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    Frequently Asked Questions for the Class of 2020 and Other High School-Related Topics

    We will continue to update the Class of 2020 FAQ as more questions and answers arise. Please contact ccr@seattleschools.org for senior-related questions.

    How are state graduation requirements changing to respond to the impact of COVID-19? 

    The State Legislature passed and the governor signed HB 2965 (go to the Washington State Legislature website to read the bill). Here is the key new section of this bill: "Recognizing that schools and districts throughout Washington have different needs and resources to respond to the impact of the novel coronavirus (COVID-19) outbreak, within existing resources, the state board of education may administer an emergency waiver program to grant local education agencies and private schools flexibility so that students in the graduating class of 2020 or earlier who were on track to graduate before the gubernatorial declaration of emergency of February 29, 2020, and any subsequent amendments to that proclamation, are not negatively impacted by measures taken by the local education agency or private school in response to the novel coronavirus (COVID-19)…"

    OSPI issued guidance on providing seniors with meaningful credit-earning opportunities on Friday, March 20 in their Bulletin 022-20.

    The Washington State Board of Education (SBE) adopted emergency rules around an emergency waiver for districts in response to COVID-19. To get the waiver, districts will need to complete an application and demonstrate a good faith effort to address core course requirements and credit deficiencies. Districts that receive the waiver will have the authority to waiver credits on an individual basis for seniors who were on track to graduate this school year.

    Seattle Public Schools' waiver application has been approved.

    What is SPS’s approach to helping students graduate? What graduation requirements can students waive?

    SPS is taking a number of steps to support seniors to graduate as they had planned and stay on track towards their postsecondary plans. Our goal is to help seniors stay engaged in learning and earning their credits to enhance their college and career readiness.

    Eligible high school seniors will have access to the State Board of Education emergency waiver of state graduation credit requirements for the 2019-20 school year. Due to COVID-19, students are eligible for the waiver if they were on track to graduate as of February 29, 2020. School counselors will identify eligible students and meet with them remotely to discuss the implications of requesting a waiver. It is very important that school counselors can call or email students, or message them in some way. If you are not sure that your child’s school counselor has up-to-date contact information, please contact the counselor or school principal.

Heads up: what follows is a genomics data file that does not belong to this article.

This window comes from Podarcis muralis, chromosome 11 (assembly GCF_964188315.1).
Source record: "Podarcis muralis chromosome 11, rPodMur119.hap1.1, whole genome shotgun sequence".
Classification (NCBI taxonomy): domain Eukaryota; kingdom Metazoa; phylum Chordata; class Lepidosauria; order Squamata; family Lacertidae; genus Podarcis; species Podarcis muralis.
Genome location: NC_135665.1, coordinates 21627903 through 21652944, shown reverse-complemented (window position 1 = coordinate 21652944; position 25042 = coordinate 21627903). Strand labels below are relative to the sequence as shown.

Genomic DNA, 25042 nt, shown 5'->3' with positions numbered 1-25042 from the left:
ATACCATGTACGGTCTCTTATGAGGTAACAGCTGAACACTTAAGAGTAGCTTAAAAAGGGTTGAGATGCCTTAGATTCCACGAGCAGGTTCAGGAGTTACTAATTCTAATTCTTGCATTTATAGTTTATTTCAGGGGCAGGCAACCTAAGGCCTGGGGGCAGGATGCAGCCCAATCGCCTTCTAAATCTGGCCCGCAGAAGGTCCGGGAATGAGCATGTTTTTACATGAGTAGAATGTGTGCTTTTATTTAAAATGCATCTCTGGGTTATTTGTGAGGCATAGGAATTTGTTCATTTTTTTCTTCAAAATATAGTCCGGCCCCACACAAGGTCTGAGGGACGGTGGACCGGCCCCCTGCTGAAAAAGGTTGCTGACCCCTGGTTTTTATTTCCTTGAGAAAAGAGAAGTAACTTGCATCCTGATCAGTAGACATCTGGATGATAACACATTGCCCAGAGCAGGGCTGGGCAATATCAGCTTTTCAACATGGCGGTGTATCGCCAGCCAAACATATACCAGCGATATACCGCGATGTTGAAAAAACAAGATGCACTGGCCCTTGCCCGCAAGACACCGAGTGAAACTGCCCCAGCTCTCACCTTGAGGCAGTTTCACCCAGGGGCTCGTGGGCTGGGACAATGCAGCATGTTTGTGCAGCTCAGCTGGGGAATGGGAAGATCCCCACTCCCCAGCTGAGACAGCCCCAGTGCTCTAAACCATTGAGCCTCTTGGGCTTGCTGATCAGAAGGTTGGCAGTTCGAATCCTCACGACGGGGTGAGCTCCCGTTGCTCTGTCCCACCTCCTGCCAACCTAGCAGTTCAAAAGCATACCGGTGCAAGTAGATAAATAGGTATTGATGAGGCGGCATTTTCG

As in previous years, students may also request waivers from the state Physical Education and Washington State History requirements.

    Superintendent Denise Juneau and the Seattle School Board have also agreed to issue a blanket waiver for all local and school-based graduation requirements that go above and beyond state graduation requirements. These requirements will be automatically waived for all seniors who have not yet met them. Local requirements include service learning, an additional credit above the 20 required by the State of Washington, an additional 0.5 credits of CTE, and specific courses in social studies and English. School based requirements may include senior projects and/or additional credits.

    In order to graduate, seniors must meet or waive all state graduation requirements. Students who are not able to complete a Graduation Pathway may apply for an Expedited Waiver. All students must complete their High School and Beyond Plans. Information about completing High School and Beyond Plans and Graduation Pathways will be communicated to you by your student’s school counselor directly.

    What are the criteria for applying for an Expedited Waiver from the Graduation Pathways Requirement?

    School counselors will work with eligible students to submit Expedited Waivers from the Graduation Pathways requirement. Students are eligible for the waiver if they fall into one or more of the following categories:

    1. Admission to an institution of higher education or career preparation program
    2. Scholarship for higher education
    3. Completion of a college-level course (that does not meet dual credit criteria)
    4. Military enlistment
    5. Other: Student was enrolled in a spring 2020 course that would have met a graduation pathway, but the credit was waived
    6. Other: Student intended to take a test (such as Smarter Balanced, ACT, or SAT) to demonstrate proficiency, but the test session was canceled in spring 2020
    7. Other demonstration of student’s skills and knowledge
      For more information on the Expedited Waiver, please contact your school counselor or read the FAQ from OSPI.

    For more information on the Expedited Waiver, please contact your school counselor or  

    Will there be waivers for other high school students (Classes 2021, 2022, and 2023)?

    We are not aware of any state law or guidelines that address this question yet. We will update as we receive additional guidance from the state.